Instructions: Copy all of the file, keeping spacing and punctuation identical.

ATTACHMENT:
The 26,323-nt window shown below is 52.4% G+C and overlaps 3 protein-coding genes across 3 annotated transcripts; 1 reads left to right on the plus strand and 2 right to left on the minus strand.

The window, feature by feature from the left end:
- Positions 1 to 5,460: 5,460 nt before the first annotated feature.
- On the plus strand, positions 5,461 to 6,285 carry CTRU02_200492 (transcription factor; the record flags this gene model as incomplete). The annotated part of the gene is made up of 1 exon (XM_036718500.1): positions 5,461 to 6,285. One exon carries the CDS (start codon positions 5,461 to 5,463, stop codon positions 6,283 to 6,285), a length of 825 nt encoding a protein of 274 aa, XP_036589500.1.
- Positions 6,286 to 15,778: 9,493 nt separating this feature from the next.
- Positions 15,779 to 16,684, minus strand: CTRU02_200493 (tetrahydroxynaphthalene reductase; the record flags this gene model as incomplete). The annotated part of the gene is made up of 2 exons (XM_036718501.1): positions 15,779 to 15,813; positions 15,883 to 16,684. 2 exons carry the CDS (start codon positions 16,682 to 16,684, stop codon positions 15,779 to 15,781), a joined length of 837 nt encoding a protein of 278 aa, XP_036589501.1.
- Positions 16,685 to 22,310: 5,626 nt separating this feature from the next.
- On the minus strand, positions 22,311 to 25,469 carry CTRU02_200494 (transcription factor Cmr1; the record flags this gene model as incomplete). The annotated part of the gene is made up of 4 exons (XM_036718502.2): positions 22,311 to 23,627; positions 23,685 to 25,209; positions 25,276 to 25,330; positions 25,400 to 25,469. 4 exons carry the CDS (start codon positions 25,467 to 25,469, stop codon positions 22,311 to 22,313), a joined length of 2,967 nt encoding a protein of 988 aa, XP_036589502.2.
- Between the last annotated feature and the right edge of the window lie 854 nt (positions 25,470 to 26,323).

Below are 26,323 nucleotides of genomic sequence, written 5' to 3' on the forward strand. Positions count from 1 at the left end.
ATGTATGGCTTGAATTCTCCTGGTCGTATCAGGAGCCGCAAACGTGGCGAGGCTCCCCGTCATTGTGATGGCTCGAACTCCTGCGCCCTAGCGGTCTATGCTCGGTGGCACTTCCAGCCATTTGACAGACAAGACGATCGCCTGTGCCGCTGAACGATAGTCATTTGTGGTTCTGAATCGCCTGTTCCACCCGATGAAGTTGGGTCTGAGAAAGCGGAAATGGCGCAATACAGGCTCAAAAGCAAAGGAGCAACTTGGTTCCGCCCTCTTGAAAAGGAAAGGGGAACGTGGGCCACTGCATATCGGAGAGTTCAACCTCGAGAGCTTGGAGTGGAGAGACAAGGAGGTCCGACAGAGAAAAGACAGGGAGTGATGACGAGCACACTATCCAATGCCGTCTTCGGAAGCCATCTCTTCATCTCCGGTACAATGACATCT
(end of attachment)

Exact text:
The 26,323-nt window shown below is 52.4% G+C and overlaps 3 protein-coding genes across 3 annotated transcripts; 1 reads left to right on the plus strand and 2 right to left on the minus strand.

The window, feature by feature from the left end:
- Positions 1 to 5,460: 5,460 nt before the first annotated feature.
- On the plus strand, positions 5,461 to 6,285 carry CTRU02_200492 (transcription factor; the record flags this gene model as incomplete). The annotated part of the gene is made up of 1 exon (XM_036718500.1): positions 5,461 to 6,285. One exon carries the CDS (start codon positions 5,461 to 5,463, stop codon positions 6,283 to 6,285), a length of 825 nt encoding a protein of 274 aa, XP_036589500.1.
- Positions 6,286 to 15,778: 9,493 nt separating this feature from the next.
- Positions 15,779 to 16,684, minus strand: CTRU02_200493 (tetrahydroxynaphthalene reductase; the record flags this gene model as incomplete). The annotated part of the gene is made up of 2 exons (XM_036718501.1): positions 15,779 to 15,813; positions 15,883 to 16,684. 2 exons carry the CDS (start codon positions 16,682 to 16,684, stop codon positions 15,779 to 15,781), a joined length of 837 nt encoding a protein of 278 aa, XP_036589501.1.
- Positions 16,685 to 22,310: 5,626 nt separating this feature from the next.
- On the minus strand, positions 22,311 to 25,469 carry CTRU02_200494 (transcription factor Cmr1; the record flags this gene model as incomplete). The annotated part of the gene is made up of 4 exons (XM_036718502.2): positions 22,311 to 23,627; positions 23,685 to 25,209; positions 25,276 to 25,330; positions 25,400 to 25,469. 4 exons carry the CDS (start codon positions 25,467 to 25,469, stop codon positions 22,311 to 22,313), a joined length of 2,967 nt encoding a protein of 988 aa, XP_036589502.2.
- Between the last annotated feature and the right edge of the window lie 854 nt (positions 25,470 to 26,323).

Below are 26,323 nucleotides of genomic sequence, written 5' to 3' on the forward strand. Positions count from 1 at the left end.
ATGTATGGCTTGAATTCTCCTGGTCGTATCAGGAGCCGCAAACGTGGCGAGGCTCCCCGTCATTGTGATGGCTCGAACTCCTGCGCCCTAGCGGTCTATGCTCGGTGGCACTTCCAGCCATTTGACAGACAAGACGATCGCCTGTGCCGCTGAACGATAGTCATTTGTGGTTCTGAATCGCCTGTTCCACCCGATGAAGTTGGGTCTGAGAAAGCGGAAATGGCGCAATACAGGCTCAAAAGCAAAGGAGCAACTTGGTTCCGCCCTCTTGAAAAGGAAAGGGGAACGTGGGCCACTGCATATCGGAGAGTTCAACCTCGAGAGCTTGGAGTGGAGAGACAAGGAGGTCCGACAGAGAAAAGACAGGGAGTGATGACGAGCACACTATCCAATGCCGTCTTCGGAAGCCATCTCTTCATCTCCGGTACAATGACATCT